Monday, February 27, 2006

To rinse or not to rinse: that is the question

Alanna Kellogg from Kitchen Parade just asked me a great question about rinsing fish.
Hi Helen,

Do you know why do recipes sometimes (but not always) suggest rinsing filets?

Seems so basic -- I'm guessing it's for health/bacteria reasons but if that's the case, yuck, who wants to eat fish in the first place (is the reaction I have and I'm guessing others as well)?

And if it IS for health/bacteria reasons, then why don't recipes
suggest the same thing for chicken, pork, etc???

Many thanks --

Alanna
Thanks for a great question, Alanna!

You don't need to rinse fish, chicken, pork, or any other meat before cooking. Not only does it not get rid of bacteria, it spreads bacteria (if water splashes from the sink in the process of rinsing). What kills bacteria much more effectively is cooking.

So why do so many cooks rinse their fish and chickens? Because their mothers used to ;)

Here is a quote from Cook's Illustrated on the subject:
Not only is there no scientific evidence to support your mother's practice, science is actually against you on this one. The U.S. Department of Agriculture, as well as food agencies in the United Kingdom and elsewhere, advises against washing poultry. Rinsing chicken will not remove or kill much bacteria, and the splashing of water around the sink can spread the bacteria found in raw chicken. (Cooking poultry to 165 degrees Fahrenheit effectively destroys the most common culprits behind food-borne illness.)
Fish is not fundamentally different from chicken, so you don't have to rinse it.

Cheers,
-Helen

30 comments:

Alanna said...

Thanks, Helen, it was great to have a trusted 'go to guy' for this question. Just fyi, mostly, food bloggers know me from A Veggie Venture.

Jennifer said...

I knew it! My mother and I have been arguing about this for years. Thanks for clearing up our disagreement (I can't wait to tell her!)

Erin Eats said...

It makes sense that simply cooking the fish/meat would kill bacteria far more efficiently than rinsing it, yet I've been rinsing it for years. Here's my kick in the pants to pay attention to logic :)

Helen said...

Don't worry guys, you are not alone. I've been rinsing fish and meat religiously until I started working in a restaurant and realized that they don't rinse anything.

If you are looking for an intuitive explanation of why you don't need to rinse, think about this -- you don't rinse ground meat, right? It probably never even occured to you to rinse ground beef, pork, or chicken because the water would get into it, and it'd be impossible to dry properly. So you see, you've been eating unrinsed meat and poultry your whole life. Since you are still here, we'll assume it is safe :)

Cheers,
-Helen

Miriam said...

Hi Helen,

Just discovered your blog today, and I love it!

I have a further question: many recipes call for salting fish (filets, steaks, whole, the works!) and then rinsing, before cooking. Most of the recipes I get by word-of-mouth also include this step. Important? Relevant? Or just as useless as plain old rinsing?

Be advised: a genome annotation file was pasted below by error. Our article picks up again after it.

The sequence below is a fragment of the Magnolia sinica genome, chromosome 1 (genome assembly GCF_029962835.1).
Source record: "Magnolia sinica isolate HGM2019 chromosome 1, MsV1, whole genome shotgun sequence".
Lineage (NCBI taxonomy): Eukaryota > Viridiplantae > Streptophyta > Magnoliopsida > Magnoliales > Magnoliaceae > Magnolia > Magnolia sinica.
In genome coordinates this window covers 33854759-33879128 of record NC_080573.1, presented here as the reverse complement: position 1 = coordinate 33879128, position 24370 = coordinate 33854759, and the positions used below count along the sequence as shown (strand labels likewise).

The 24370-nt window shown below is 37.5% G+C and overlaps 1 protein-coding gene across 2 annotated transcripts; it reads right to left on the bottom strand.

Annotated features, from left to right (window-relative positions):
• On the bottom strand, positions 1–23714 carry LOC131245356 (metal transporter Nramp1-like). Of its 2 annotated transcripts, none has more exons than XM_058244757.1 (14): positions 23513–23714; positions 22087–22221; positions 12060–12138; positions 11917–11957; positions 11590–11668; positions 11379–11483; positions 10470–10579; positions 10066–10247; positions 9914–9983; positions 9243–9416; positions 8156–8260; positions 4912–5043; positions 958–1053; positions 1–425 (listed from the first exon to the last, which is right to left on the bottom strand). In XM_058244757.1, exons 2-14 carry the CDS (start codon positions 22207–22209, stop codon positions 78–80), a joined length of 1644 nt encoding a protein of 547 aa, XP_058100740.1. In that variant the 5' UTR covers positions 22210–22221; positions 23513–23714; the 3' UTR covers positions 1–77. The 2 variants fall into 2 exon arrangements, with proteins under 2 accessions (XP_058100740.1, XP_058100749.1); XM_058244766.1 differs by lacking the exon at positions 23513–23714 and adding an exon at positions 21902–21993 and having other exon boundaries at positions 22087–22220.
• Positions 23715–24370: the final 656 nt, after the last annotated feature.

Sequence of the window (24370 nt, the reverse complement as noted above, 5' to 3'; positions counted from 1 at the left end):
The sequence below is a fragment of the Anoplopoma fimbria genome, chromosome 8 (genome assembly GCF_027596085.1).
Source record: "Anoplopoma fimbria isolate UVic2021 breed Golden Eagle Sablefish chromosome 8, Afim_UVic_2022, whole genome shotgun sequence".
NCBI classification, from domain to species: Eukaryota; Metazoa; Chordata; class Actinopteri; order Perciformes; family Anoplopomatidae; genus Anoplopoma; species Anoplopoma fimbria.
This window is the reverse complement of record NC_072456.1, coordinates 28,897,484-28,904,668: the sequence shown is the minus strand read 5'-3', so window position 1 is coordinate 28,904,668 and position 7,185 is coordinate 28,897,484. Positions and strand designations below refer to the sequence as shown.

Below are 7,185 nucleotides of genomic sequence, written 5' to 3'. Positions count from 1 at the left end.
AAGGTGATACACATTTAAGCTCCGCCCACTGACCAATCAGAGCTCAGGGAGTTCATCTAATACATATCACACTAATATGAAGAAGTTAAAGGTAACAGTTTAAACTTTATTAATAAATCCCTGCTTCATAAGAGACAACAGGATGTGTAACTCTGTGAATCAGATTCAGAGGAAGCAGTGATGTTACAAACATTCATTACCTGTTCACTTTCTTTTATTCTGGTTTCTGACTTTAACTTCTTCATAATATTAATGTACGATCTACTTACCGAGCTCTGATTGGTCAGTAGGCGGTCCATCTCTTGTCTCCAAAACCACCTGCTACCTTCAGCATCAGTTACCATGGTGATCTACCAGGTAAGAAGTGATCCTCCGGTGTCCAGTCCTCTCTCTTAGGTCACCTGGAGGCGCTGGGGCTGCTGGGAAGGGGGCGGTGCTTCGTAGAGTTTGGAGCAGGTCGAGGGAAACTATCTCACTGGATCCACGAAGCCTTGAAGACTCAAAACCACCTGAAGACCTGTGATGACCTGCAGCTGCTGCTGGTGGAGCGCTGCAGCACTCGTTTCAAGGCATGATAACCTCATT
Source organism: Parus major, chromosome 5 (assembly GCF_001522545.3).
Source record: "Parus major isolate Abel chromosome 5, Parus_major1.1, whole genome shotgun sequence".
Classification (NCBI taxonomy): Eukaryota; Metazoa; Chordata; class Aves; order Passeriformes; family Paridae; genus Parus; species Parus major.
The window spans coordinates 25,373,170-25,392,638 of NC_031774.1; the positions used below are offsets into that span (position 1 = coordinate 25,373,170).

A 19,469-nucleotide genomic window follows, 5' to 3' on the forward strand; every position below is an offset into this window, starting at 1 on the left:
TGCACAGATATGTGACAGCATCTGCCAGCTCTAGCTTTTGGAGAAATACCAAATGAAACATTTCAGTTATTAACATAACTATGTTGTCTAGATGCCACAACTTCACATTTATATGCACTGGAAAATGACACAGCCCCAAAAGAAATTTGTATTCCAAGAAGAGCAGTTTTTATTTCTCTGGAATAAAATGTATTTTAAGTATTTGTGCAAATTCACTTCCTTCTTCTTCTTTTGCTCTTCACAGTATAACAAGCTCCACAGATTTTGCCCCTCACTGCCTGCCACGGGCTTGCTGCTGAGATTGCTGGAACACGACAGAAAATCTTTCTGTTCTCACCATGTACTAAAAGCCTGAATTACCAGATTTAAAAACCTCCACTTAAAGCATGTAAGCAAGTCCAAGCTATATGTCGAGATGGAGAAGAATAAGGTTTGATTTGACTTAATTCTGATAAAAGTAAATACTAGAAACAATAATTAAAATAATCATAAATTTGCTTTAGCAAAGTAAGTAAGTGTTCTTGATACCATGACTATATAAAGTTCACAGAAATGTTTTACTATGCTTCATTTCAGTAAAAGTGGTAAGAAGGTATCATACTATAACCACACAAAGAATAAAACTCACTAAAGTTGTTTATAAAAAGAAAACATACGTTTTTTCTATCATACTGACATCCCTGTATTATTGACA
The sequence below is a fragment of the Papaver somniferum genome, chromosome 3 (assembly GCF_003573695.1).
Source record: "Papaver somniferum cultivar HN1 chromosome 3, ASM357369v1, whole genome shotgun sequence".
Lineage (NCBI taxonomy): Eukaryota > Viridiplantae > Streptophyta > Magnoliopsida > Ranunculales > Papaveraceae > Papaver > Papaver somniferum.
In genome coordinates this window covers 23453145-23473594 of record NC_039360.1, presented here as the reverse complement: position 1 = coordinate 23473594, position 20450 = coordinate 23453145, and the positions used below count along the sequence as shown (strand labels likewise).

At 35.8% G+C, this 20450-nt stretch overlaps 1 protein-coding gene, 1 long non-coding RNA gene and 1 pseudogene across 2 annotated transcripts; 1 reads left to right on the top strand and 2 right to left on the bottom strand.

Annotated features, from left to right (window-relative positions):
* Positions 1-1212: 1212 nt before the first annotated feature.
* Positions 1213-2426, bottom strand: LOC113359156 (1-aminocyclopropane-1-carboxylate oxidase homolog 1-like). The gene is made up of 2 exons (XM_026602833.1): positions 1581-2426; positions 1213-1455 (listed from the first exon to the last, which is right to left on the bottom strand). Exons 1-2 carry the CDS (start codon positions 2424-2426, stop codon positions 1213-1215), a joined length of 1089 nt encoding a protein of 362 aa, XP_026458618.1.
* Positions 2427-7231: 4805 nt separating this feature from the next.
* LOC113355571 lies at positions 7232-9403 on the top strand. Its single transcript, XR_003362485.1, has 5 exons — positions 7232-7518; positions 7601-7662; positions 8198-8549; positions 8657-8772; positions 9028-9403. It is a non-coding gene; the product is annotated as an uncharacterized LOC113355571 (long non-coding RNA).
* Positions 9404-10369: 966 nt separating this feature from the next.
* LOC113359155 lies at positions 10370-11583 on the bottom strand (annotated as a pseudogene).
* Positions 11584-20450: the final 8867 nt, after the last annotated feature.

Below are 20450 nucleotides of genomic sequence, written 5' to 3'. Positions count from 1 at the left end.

Thanks!

Helen said...

Hi Miriam,

Hmm, the only recipe I know of that calls for salting then rinsing is gravlax where the salmon is cured in a huge amount of salt. Though I wouldn't rinse even that and just pat it dry with paper towels. Generally, salting and then rinsing is not a good idea. You should definitely salt fish, meat, chicken, etc before cooking, but don't rinse the salt off or it defeats the purpose of salting.

Cheers,
-Helen

Warrior said...

Hi
I don't know where you buy your meat and fish, but if it's wrapped in celophane, both meat and fish develop a gelantinous coating which makes it hard to handle in preparing. Rinsing while rubbing gently gets rid of this coating. Thats why our mothers did it. Sometimes a meat can have a odur that comes from this coating, but once washed off is no longer present.

Helen said...

Hi Warrior,

I don't often buy prepackaged meat, fish, and poultry, but when I do, I just wipe that gelatinous coating off with paper towels.

Cheers,
-Helen

Anonymous said...

One thing to consider is that chops tend to have a fine coating of tiny bone fragments that I guess could be rinsed off, but I tend to scrape the surface with a knife held at an angle to the meat. Sometimes there is also an errant scale or whatever on fish as well.

Sudesna said...

this is a great blog. Thanks for all your suggestions -very practical and profound. I am a huge fan of fish and poultry (do not eat beef, pork, etc). I found your fish market suggestions very helpful- where do you buy fresh poultry in Boston? Pls let us know- my husband and me- we both miss the simple and fresh poultry we used to eat back home (India)!

Helen said...

Hi Sudesna,

I don't eat much chicken, but when I do, I get it at Russo's and either buy Bell Evans or D'artagnan. both of these brands are available at many butchers (Savenor's, John Dewars, etc).

By the way, thanks for your input on fresh vs. frozen fish debate. It's always great understand the science behind it :)

cheers,
-Helen

Anonymous said...

I rinse fish to get the slime off. Surely you don't mean to suggest that rinsing fish is unnecessary. My fish is very high quality and fresh (I live in Alaska) but it still needs a rinse.

Helen said...

Actually, I do mean that you don't need to rinse fish. I only rinse whole fish to get the blood out of the cavity, but I hear even that's not necessary. It's just a cultural preference. In US, we like to rinse proteins, in France they don't (they would never let water touch the fish). Whether you rinse or not, the most important thing is to dry it very thoroughly on paper towels (this will also get rid of the slime :) Cooking a damp fish (or any protein) doesn't work.

ChichaJo said...

You have liberated me! :) Come to think of it, I don't even know if my mother washed her chicken...so I actually have no idea why I do!

Colored Heart said...

my husband said so too. :)
hi, i really appreciate your site!

fluffernutter said...